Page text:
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Preparing for the Surprise Prompt

Preparing for the Surprise Prompt

By Miss Marm

Is there anything worse than doing badly in a class, and not knowing how to fix your grade? It's a terrible feeling, especially when you have a test coming up. A Sparkler writes:

im a high school student in 10th grade.. im in Honors English 10. and i am doing badly in that class right now because my essay skills really sucks, i just don't know how to write good essays. and i have another upcoming In-Class essay this friday about the outside reading book that i read, The Tempest by Shakespeare. and the theme is "quest for power". i dont know the prompt til that day. its a suprise prompt.

and i would just like to know how i should prepare for in-class essays. and what i should do to write a good paper.

Aaaaahh, the good old surprise prompt. Well, at least your teacher is kind enough to throw you a bone in the form of a vague theme. You know you'll be writing on a quest for power. That's something. To prepare, I'd come up with three or four specific theses that would fit that theme, and jot down a sentence for each supporting paragraph. For example, you might write:

Prospero, a malevolent playwright, uses storytelling to stamp out Ariel's tiny yearnings for power.

1 - tells the story of Sycorax once a month

2 - uses Ariel as a ventriloquist in III.iii

3 - makes Ariel the stage manager of his little play

As you can see, the point is not to write a fully fleshed-out essay, or even fully-fleshed out sentences. The point is to come with a few theses that might come in useful during the test.

What if, you ask, the surprise prompt doesn't allow you to use any of the theses you've prepared? That's okay. You might be able to tweak one of the theses and get it to work with the prompt. But even if you can't, the thesis-creation exercise has not been in vain. You've sat with the play for long enough to create three or four strong ideas about it, which means you're well positioned to come up with a brand-new thesis on the fly.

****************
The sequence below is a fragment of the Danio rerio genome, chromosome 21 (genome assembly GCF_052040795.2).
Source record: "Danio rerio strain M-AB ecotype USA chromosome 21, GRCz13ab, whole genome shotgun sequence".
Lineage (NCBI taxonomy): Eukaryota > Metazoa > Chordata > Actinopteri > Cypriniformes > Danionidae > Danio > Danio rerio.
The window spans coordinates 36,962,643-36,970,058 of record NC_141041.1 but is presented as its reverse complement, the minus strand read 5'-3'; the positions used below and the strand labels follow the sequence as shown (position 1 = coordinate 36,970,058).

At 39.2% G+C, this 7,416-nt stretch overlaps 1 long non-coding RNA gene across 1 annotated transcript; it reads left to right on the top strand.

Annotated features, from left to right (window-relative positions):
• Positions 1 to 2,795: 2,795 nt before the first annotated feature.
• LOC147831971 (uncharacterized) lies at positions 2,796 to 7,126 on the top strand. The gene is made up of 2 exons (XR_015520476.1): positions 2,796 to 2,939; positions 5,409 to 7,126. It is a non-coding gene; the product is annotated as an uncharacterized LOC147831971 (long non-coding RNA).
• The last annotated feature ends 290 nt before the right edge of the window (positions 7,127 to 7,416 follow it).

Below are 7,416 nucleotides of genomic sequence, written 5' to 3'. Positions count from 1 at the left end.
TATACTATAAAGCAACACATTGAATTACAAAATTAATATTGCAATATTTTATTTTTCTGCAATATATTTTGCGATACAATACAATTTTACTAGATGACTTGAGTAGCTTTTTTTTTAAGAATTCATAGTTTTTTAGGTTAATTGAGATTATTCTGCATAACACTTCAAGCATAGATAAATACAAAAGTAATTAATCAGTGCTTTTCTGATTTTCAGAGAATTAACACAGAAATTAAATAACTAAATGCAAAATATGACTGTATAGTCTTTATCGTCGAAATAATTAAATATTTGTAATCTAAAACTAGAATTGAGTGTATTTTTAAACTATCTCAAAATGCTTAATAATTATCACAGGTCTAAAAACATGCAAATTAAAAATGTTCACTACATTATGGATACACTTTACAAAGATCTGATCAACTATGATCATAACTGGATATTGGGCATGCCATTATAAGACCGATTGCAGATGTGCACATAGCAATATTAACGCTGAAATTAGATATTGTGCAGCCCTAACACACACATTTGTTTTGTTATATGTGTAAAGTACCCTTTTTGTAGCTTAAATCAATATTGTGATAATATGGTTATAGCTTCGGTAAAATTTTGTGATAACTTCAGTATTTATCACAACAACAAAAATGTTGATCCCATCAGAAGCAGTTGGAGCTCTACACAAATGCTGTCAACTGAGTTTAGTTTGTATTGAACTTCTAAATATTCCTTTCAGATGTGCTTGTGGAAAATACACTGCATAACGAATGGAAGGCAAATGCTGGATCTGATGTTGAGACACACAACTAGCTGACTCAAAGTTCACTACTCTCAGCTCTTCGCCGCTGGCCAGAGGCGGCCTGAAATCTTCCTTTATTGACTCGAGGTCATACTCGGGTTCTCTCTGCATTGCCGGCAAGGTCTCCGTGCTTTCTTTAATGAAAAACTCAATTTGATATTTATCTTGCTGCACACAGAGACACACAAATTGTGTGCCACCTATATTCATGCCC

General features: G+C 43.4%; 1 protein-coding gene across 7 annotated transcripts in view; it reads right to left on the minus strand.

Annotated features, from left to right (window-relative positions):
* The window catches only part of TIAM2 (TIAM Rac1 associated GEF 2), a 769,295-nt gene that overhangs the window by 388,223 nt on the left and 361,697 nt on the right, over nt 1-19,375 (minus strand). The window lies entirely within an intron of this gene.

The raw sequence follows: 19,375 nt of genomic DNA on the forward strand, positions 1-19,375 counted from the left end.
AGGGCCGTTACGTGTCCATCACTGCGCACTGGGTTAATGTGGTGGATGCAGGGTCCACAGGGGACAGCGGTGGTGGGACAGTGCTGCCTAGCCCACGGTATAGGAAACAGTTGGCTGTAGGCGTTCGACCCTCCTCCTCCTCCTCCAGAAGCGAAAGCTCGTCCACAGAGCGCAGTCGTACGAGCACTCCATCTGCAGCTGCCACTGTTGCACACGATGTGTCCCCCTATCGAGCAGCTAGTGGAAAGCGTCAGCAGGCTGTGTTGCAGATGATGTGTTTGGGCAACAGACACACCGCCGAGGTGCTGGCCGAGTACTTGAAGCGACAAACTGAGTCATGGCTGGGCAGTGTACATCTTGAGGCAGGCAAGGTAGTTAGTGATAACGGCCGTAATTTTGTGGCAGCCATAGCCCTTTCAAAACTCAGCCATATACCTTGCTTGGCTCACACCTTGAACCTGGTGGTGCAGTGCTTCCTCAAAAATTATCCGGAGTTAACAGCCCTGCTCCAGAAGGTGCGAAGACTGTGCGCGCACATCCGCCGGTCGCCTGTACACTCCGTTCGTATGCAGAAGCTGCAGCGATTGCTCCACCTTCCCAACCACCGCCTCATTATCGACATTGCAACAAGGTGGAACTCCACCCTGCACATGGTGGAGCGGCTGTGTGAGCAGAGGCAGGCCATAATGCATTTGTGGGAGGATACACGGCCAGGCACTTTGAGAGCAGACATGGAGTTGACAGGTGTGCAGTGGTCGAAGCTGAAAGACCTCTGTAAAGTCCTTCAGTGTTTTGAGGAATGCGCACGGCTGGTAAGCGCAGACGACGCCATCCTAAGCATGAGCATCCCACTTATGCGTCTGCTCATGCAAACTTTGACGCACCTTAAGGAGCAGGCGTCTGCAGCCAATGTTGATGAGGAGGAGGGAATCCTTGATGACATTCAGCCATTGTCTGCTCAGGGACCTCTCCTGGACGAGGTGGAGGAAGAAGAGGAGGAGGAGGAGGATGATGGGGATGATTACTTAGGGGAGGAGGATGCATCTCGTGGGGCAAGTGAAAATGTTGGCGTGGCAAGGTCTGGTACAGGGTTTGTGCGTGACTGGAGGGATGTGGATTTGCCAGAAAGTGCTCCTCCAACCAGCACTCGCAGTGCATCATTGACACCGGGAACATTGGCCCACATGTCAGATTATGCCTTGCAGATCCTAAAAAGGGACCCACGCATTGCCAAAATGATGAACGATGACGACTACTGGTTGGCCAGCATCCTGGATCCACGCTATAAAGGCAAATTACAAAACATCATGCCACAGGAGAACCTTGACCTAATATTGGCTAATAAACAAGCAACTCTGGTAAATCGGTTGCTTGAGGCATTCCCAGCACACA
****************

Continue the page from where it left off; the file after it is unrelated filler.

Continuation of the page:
As for what makes a good paper, I'll get into this in more detail in subsequent posts, but essentially, you need:

1. A specific, opinionated thesis

2. Three supporting paragraphs, each of which makes ONE point, and each of which opens with a compelling topic sentence

3. A serviceable concluding paragraph

4. A firm command of grammar and style

5. And here's my secret: write your paper to entertain your teacher. I'm not saying you should crack jokes (although a little humor never killed anyone, even in Honors English), but as you write, do remember that one person will be reading your essay—one person who has car payments, and a favorite sweater, and a slight hangover. Don't pander, but don't write as if some God of 5-Paragraph Essays will be reading your paper in the clouds. Write as one human to another.

I hope that helps! Good luck with your preparations.

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Topics: theses, the tempest, in-class essays, prompts

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